[vc_row][vc_column][vc_column_text]I am privileged to teach our 7th grade logic class. These students are entering a new developmental stage where their brains can process information more conceptually. They are learning to take what they know and apply it. These seventh graders are itching to discuss their ideas and opinions. (The last time I was in a room with so many eager arguers, I was a first year law student! If I’m honest, I felt equally intimidated to walk into both.)
One morning a few weeks ago, I sat down at my desk to prepare our next lesson, but first read through a portion of a Bible study on Philippians that I am working through. My thoughts centered around Philippians 2:3-5, so I wrote those verses down in my journal: “Do nothing out of selfish ambition or vain conceit, but in humility consider others better than yourselves. Each of you should look not only to your own interests, but also to the interests of others. Your attitude should be the same as that of Christ Jesus.” Setting my journal aside, I began preparing a logic lesson on how we engage with others who have opposing viewpoints.
Profound Simplicity: A Lesson in Listening
Our next few lessons were about the the skill of listening to others who hold different views than our own. On one hand, this may seem like an obvious thing: we cannot discuss ideas with others if we don’t listen to what they have to say. On the other hand, well, this may be a lesson we could all use a refresher on. The textbook offered some good points, but Philippians 2:3-5 reminded of the same principles in a profoundly simple way.
We didn’t use the textbook at all. Instead, we spent the better part of a class period talking through how these verses apply to interactions with people who have opposing viewpoints to our own. We talked about the privilege they have to learn some of these logic skills that will help them form educated opinions and support what they believe. But, if they use these skills simply to make themselves look better and hear themselves argue, they are missing the point. Listening and engaging well requires humility, but demonstrates respect. We thought about how listening to others’ interests and not only our own actually improves a discussion, as we can better understand what motivates the other person and offer points that speak directly to those motivations. The students gave great examples of instructive and destructive discussions they had heard.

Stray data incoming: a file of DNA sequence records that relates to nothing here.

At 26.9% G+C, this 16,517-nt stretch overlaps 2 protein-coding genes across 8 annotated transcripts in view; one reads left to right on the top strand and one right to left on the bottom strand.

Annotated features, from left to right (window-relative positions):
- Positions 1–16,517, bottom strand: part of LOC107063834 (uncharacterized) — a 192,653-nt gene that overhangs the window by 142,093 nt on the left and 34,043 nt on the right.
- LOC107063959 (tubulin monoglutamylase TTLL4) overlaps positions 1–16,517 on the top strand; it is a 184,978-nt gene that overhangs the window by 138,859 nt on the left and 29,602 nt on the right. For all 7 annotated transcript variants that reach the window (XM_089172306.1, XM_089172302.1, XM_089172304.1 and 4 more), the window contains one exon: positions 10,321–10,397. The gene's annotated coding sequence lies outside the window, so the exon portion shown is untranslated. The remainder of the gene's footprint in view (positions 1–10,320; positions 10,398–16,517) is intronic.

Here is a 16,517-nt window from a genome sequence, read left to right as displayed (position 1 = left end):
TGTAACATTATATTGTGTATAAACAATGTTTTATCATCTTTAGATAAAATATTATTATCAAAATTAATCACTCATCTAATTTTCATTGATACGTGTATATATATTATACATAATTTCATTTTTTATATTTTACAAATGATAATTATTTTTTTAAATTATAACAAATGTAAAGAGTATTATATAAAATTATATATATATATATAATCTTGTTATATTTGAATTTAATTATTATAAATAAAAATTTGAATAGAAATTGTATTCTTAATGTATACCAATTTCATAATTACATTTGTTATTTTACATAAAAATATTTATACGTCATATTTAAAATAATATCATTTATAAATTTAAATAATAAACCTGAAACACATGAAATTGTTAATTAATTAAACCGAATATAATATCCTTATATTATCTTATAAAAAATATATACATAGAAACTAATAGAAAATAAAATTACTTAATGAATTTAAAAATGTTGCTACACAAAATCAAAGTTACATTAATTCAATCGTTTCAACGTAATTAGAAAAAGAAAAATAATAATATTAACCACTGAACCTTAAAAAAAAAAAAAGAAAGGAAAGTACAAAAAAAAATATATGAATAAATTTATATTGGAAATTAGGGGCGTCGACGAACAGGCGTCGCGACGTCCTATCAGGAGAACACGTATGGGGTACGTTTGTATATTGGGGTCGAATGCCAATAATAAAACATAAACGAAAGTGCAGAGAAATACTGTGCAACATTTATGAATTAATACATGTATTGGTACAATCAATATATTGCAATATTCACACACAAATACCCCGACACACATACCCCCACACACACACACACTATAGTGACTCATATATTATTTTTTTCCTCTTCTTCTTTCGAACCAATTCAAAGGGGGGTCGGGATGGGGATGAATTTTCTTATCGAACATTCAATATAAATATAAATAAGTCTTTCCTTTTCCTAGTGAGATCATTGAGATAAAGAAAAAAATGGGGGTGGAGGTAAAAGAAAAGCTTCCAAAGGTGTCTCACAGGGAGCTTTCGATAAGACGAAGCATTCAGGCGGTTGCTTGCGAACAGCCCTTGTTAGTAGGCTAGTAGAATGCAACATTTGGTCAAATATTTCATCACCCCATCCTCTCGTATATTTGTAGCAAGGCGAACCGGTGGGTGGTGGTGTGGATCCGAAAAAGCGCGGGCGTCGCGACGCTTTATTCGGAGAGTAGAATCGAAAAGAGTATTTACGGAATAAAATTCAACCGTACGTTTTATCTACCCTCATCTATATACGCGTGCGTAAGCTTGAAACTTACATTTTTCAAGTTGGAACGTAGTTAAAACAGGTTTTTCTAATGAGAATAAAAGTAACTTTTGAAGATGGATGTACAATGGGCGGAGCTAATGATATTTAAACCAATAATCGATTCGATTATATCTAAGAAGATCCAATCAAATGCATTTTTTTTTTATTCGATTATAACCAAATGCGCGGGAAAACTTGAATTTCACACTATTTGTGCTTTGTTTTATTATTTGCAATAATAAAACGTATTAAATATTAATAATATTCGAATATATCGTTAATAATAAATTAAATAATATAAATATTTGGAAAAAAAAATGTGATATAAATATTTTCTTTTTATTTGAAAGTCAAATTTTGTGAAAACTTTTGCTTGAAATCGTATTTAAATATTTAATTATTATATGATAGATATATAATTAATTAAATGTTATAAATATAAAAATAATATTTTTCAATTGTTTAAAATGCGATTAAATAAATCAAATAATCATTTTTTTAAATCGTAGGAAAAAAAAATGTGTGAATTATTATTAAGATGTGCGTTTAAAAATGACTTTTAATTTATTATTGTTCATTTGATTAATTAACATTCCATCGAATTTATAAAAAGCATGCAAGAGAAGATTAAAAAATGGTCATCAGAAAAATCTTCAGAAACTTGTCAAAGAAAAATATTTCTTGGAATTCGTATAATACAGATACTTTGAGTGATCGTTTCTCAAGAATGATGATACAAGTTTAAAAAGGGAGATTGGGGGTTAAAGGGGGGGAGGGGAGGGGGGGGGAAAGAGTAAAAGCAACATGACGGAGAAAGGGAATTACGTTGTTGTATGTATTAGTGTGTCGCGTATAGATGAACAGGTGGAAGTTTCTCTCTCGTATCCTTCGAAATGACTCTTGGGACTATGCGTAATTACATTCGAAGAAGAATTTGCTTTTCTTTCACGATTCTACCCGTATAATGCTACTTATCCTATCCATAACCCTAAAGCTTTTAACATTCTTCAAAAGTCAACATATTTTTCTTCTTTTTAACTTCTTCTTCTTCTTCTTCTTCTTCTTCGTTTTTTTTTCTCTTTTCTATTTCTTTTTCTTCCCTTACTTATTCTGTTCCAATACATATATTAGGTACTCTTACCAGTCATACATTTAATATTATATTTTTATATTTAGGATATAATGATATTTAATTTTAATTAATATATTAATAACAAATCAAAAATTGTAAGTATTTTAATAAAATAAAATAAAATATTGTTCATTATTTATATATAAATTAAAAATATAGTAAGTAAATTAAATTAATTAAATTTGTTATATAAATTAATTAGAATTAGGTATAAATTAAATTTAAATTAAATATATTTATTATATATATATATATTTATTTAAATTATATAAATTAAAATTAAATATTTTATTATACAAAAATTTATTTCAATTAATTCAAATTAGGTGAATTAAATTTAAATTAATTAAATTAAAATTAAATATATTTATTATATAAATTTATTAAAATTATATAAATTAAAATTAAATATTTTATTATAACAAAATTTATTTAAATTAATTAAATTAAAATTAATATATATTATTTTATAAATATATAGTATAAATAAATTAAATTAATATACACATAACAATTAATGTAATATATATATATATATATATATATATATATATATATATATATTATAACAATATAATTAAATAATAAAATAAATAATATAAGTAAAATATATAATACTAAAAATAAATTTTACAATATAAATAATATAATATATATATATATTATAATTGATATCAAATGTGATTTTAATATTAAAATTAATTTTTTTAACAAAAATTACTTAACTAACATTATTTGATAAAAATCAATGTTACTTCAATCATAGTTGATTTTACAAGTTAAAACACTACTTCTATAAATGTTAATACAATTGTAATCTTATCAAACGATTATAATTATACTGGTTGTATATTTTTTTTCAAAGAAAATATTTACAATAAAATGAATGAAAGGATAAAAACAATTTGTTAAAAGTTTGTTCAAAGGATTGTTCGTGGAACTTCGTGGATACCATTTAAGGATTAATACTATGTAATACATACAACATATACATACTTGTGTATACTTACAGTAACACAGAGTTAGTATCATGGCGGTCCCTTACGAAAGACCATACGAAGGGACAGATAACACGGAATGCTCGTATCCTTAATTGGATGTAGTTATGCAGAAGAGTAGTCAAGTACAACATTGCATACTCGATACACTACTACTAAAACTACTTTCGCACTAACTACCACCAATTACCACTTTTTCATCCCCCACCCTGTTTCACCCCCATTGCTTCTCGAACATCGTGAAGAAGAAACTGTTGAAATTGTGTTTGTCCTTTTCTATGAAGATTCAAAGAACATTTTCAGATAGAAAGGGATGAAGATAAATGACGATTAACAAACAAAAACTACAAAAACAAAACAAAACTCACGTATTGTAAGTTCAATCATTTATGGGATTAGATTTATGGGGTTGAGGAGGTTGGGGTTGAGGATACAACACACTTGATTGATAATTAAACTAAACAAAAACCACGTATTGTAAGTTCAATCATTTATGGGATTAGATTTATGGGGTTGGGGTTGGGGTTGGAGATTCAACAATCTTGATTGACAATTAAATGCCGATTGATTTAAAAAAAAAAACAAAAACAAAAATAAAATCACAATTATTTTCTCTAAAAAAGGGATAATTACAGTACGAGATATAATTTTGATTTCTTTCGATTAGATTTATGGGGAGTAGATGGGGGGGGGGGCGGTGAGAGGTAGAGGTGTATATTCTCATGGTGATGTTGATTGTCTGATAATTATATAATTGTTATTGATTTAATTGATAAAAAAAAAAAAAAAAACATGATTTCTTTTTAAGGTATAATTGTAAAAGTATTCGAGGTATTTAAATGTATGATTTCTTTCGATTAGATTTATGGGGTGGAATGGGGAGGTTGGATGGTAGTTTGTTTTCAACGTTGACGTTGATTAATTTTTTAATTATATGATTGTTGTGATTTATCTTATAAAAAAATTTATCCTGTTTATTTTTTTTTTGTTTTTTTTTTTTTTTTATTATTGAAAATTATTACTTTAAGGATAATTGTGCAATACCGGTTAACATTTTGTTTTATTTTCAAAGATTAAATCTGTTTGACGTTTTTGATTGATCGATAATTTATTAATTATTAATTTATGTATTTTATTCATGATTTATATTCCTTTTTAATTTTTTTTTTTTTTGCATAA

Profound Simplicity: Lessons in Life
Jesus liked to teach profoundly simple lessons, too. When the Pharisees (a great example of people who loved to hear themselves argue) asked Jesus about the greatest commandment, He replied with a profoundly simple answer: “Love the Lord your God with all your heart and with all your soul and with all your mind. This is the first and greatest commandment. And the second is like it: ‘Love your neighbor as yourself.’” (Matthew 22:37-39). And yet, despite the simplicity of His response, living that command out can be profoundly challenging.
Jesus often taught profoundly simple lessons; in fact, He encouraged a child-like faith. They speak to the universal human condition, but often rub against our natural inclinations. They cut to the core of who we are in ways that encourage us to evaluate how we are living. It’s not that they are difficult to understand; however, to know and to apply (and then to live out) are two very different levels of understanding.
This is where the seventh graders are in their educational journey. These students are ready to go beyond simply “knowing.” They are ready for tools that help take what they are learning and go further. They can do more than just recite the information; they want to apply the concepts to their lives. It’s not an easy process, and in fact continues over a lifetime. In the same way as our daily Christian walk, the lessons may be simple, but when put in action, the effects are profound.[/vc_column_text][/vc_column][/vc_row]